Six months later, Jamie experienced every boxer’s nightmare when he grew old overnight while fighting unknown and limited Siarhei “The Ghost” Khomitski (21-7-1 coming in on the David Haye-John Ruiz undercard shown on television. Jamie is the kind of crowd-pleasing fighter you simply have to respect. During several of his fights, I recall the crowd chanting “Moorsey, Mooresy” as he mounted one of his patented toe-to-toe turnabouts, while his close friend Ricky Hatton would jump to his feet at ringside urging him on. In this one and until the final minute of the 6th stanza, Jamie appeared to be in charge. But then, out of the blue, he was hurt by a series of crunching shots both upstairs and downstairs and when the bell saved him, he walked slowly back to his corner.


Sometimes, though not often enough, a fighter has an unwritten pact with his corner, that if he simply no longer has it—if it all suddenly disappears—he (the fighter) must be saved from himself. With a guy like Jamie who entertained us in so many great wars in the past, that’s exactly what was required and that’s exactly what was done. In a moving scene, his corner saved him from humiliation and allowed him to go out with dignity. Everyone in the arena knew it including Khomitski.

The defeat against the unknown Belarusian Ghost was especially disappointing for Moore who had hoped for a lucrative rematch with Macklin. In the post-fight interview, he mentioned weight as a possible factor, and also hinted at retirement. With a mark of 32-5, he has nothing for which to be ashamed. He gave us all we could ask for in a fighter; he entertained us with many classic battles—and therein is the rub. There were simply too many such battles which finally culminated in his being defeated by an unknown journeyman in front of his beloved Manchester fans.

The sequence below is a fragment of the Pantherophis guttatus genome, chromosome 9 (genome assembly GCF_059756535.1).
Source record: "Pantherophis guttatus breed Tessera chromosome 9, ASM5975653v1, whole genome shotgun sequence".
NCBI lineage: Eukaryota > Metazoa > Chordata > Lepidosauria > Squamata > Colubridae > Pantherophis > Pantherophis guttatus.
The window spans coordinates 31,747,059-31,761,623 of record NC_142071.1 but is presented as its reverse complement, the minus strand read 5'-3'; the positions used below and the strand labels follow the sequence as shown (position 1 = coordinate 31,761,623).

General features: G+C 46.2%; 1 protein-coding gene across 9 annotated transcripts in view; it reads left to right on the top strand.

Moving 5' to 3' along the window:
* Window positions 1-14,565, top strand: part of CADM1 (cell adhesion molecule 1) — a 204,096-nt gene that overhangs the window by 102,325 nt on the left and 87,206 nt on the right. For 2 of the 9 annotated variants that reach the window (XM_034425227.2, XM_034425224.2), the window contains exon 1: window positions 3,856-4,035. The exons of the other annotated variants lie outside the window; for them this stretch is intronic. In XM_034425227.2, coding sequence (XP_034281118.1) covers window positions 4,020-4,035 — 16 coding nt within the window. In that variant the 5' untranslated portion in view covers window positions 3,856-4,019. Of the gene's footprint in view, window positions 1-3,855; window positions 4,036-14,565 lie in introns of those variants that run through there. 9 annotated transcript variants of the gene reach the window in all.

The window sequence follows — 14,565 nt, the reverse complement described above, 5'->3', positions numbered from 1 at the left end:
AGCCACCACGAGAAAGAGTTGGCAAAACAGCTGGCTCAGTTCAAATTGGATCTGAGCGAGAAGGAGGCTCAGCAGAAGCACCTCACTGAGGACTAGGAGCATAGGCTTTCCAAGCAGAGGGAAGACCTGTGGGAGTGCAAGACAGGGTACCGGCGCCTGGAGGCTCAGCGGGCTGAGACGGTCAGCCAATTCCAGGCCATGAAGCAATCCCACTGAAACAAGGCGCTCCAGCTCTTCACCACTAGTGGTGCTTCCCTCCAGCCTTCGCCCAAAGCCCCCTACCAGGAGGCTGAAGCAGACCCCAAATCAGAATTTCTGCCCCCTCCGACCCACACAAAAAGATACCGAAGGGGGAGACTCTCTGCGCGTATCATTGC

But then, boxing never promised anyone a happy ending, but at least Jamie retained his dignity.

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Jamie Moore vs Matthew Macklin 1/6

Jamie Moore vs Matthew Macklin 2/6

Jamie Moore vs Matthew Macklin 3/6

Jamie Moore vs Matthew Macklin 4/6

Jamie Moore vs Matthew Macklin 5/6

Jamie Moore vs Matthew Macklin 6/6

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  1. the thresher 04:30pm, 05/01/2012

    Thanks Mike. I may be the only American who likes UK fighters the most.

  2. TEX HASSLER 12:52pm, 05/01/2012

    No one can over estimate the value of good corner people or a highly capable referee. We do not like to think about it but in reality Death can be only a few punches away. When I boxed, like most young men, I never considered just how very dangerous boxing really was. Most young men never think about getting killed in the ring.

  3. dollarbond 05:44am, 05/01/2012

    This kind of thing doesn’t happen enough in boxing.  Maybe compassion and boxing is an oxymoron.

  4. Norm Marcus 03:03am, 05/01/2012

    Great story Ted! Most people forget the power of the corner during a fight. Boxers always want to continue, never quit. Can be a life changing decision. The boxer has to come first, the win second. A very fine line. This story gives us a lot to think about.

  5. mikecasey 12:10am, 05/01/2012

    Excellent salute to the gutsy Jamie Moore, Ted. The Macklin fight will live in my memory forever. What courage and fighting spirit by both men!